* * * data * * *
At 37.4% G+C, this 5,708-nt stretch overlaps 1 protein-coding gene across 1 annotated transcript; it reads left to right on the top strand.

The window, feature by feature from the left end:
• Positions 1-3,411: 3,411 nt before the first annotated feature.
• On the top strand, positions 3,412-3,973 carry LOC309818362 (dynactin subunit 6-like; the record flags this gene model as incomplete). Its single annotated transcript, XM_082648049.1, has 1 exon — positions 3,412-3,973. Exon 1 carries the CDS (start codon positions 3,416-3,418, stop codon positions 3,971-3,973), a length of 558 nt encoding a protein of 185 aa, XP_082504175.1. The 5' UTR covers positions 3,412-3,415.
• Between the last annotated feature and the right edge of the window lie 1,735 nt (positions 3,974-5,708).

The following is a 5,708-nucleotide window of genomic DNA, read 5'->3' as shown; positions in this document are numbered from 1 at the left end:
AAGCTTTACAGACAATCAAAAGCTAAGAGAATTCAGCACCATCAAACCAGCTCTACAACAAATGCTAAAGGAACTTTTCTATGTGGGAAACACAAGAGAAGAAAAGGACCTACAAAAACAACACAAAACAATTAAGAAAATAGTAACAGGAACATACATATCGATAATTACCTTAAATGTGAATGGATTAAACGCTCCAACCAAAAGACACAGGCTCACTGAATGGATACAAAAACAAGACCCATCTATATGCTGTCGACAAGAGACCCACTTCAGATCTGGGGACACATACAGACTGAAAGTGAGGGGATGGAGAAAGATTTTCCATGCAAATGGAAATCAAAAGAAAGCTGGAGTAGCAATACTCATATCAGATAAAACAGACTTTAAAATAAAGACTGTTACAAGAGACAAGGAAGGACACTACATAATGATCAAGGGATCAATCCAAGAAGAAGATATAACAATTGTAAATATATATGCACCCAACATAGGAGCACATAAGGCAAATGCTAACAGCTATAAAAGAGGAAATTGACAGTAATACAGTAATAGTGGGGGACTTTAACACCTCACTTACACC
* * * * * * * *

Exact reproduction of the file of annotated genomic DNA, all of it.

At 37.4% G+C, this 5,708-nt stretch overlaps 1 protein-coding gene across 1 annotated transcript; it reads left to right on the top strand.

The window, feature by feature from the left end:
• Positions 1-3,411: 3,411 nt before the first annotated feature.
• On the top strand, positions 3,412-3,973 carry LOC309818362 (dynactin subunit 6-like; the record flags this gene model as incomplete). Its single annotated transcript, XM_082648049.1, has 1 exon — positions 3,412-3,973. Exon 1 carries the CDS (start codon positions 3,416-3,418, stop codon positions 3,971-3,973), a length of 558 nt encoding a protein of 185 aa, XP_082504175.1. The 5' UTR covers positions 3,412-3,415.
• Between the last annotated feature and the right edge of the window lie 1,735 nt (positions 3,974-5,708).

The following is a 5,708-nucleotide window of genomic DNA, read 5'->3' as shown; positions in this document are numbered from 1 at the left end:
AAGCTTTACAGACAATCAAAAGCTAAGAGAATTCAGCACCATCAAACCAGCTCTACAACAAATGCTAAAGGAACTTTTCTATGTGGGAAACACAAGAGAAGAAAAGGACCTACAAAAACAACACAAAACAATTAAGAAAATAGTAACAGGAACATACATATCGATAATTACCTTAAATGTGAATGGATTAAACGCTCCAACCAAAAGACACAGGCTCACTGAATGGATACAAAAACAAGACCCATCTATATGCTGTCGACAAGAGACCCACTTCAGATCTGGGGACACATACAGACTGAAAGTGAGGGGATGGAGAAAGATTTTCCATGCAAATGGAAATCAAAAGAAAGCTGGAGTAGCAATACTCATATCAGATAAAACAGACTTTAAAATAAAGACTGTTACAAGAGACAAGGAAGGACACTACATAATGATCAAGGGATCAATCCAAGAAGAAGATATAACAATTGTAAATATATATGCACCCAACATAGGAGCACATAAGGCAAATGCTAACAGCTATAAAAGAGGAAATTGACAGTAATACAGTAATAGTGGGGGACTTTAACACCTCACTTACACC